The second place to focus is on any combustion appliance that’s of the “natural draft” type. Some houses do still have natural draft furnaces, but since their manufacture ended in the mid 1980s, you probably don’t have to worry about that.  Many, many homes, though, do have natural draft gas water heaters. You can identify them easily because they have a metal flue above the tank and a gap between the flue and the tank, as shown below. When they’re operating as designed, the exhaust gases go up the flue and out of the house. The gap is to pull in a little extra air to aid the venting.

The problem here is that the exhaust vent is connected to the house air (assuming it’s inside the house). That means air could be coming down the flue instead of going up, depending on the pressure difference between inside and outside. If air is coming down the flue while the water heating is firing, the exhaust gases won’t be going up the flue. Instead, they go into the house. This is called backdrafting. Even worse, the flame at the bottom of the water heater is likely to be starved of oxygen, meaning the combustion will be incomplete. Thus, you’re likely to get more carbon monoxide than if everything were operating correctly.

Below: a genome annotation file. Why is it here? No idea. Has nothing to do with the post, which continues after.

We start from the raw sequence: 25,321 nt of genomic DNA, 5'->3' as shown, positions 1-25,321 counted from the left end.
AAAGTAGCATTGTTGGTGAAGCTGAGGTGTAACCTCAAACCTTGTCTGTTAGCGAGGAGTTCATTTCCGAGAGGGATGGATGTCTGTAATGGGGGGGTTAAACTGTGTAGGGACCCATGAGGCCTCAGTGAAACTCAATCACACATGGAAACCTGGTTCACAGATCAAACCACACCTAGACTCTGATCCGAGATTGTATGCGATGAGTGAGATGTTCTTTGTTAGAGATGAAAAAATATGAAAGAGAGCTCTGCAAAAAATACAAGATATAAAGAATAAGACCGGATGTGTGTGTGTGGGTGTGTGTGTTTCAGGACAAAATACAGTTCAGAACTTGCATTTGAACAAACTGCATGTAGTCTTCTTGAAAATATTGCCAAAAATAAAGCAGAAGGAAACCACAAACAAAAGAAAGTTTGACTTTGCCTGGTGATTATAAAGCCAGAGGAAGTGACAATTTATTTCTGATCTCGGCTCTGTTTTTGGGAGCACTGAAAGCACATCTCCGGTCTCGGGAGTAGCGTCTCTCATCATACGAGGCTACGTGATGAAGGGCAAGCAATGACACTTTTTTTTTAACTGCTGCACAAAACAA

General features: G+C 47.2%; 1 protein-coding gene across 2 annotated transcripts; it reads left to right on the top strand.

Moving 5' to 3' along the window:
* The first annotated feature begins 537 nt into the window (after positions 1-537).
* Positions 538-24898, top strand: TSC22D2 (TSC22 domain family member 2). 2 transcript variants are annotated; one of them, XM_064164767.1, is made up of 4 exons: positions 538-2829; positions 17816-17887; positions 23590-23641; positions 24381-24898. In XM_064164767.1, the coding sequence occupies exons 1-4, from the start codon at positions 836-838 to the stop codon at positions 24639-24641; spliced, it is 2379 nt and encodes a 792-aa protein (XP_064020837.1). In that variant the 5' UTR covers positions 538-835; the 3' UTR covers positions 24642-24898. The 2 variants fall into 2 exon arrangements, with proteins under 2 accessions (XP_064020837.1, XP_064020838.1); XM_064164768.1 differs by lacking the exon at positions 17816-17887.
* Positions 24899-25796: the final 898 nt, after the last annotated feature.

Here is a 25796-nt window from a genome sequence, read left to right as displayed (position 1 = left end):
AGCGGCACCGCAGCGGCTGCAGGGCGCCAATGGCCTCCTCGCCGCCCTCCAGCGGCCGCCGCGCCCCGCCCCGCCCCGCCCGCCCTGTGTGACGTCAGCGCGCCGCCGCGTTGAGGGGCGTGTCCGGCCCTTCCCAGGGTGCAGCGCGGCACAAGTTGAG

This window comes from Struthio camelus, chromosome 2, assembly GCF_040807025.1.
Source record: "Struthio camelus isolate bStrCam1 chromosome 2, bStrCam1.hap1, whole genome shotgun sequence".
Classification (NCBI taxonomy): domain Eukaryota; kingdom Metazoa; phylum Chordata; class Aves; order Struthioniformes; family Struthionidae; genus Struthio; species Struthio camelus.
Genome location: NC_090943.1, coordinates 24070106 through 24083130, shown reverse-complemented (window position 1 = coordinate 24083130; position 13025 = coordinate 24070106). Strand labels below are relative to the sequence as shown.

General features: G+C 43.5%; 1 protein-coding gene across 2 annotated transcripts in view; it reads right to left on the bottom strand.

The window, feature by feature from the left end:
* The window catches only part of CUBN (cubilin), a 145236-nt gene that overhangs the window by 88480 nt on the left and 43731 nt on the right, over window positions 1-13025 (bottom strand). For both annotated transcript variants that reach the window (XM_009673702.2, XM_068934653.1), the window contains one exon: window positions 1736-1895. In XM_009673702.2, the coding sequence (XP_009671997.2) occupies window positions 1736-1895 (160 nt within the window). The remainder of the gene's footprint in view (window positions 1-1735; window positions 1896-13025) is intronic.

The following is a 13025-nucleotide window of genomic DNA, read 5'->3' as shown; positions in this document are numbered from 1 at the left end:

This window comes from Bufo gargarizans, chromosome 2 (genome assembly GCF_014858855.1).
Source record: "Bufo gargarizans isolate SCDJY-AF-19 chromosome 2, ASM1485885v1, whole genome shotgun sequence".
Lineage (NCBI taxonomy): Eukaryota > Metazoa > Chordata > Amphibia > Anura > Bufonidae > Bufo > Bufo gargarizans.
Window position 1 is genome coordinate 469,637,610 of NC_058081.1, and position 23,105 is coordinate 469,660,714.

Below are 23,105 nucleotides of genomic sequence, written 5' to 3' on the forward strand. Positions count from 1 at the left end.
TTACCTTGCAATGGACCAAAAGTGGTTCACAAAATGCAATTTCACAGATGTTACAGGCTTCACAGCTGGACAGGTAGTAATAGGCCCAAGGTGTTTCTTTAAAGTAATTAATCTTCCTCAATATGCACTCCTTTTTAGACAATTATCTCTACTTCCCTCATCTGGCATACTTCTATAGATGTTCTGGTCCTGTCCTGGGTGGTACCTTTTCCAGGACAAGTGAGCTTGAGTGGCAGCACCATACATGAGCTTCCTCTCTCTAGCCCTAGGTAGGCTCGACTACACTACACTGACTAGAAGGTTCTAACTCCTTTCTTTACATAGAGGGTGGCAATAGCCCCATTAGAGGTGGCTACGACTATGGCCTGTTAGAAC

A natural draft water heater has a gap between the tank and the vent [Photo by Energy Vanguard]
A natural draft water heater has a gap between the tank and the ventA natural draft water heater has a gap between the tank and the vent [Photo by Energy Vanguard]
What can you do?  First, if you have a natural draft water heater inside the house, get a low-level CO monitor. Second, pay attention to anything that might cause the water heater to backdraft. If the water heater is in a laundry room with a furnace and a clothes dryer, you’ve got three appliances competing for air. You might want to have a professional test your home.  But get the low-level monitor right away.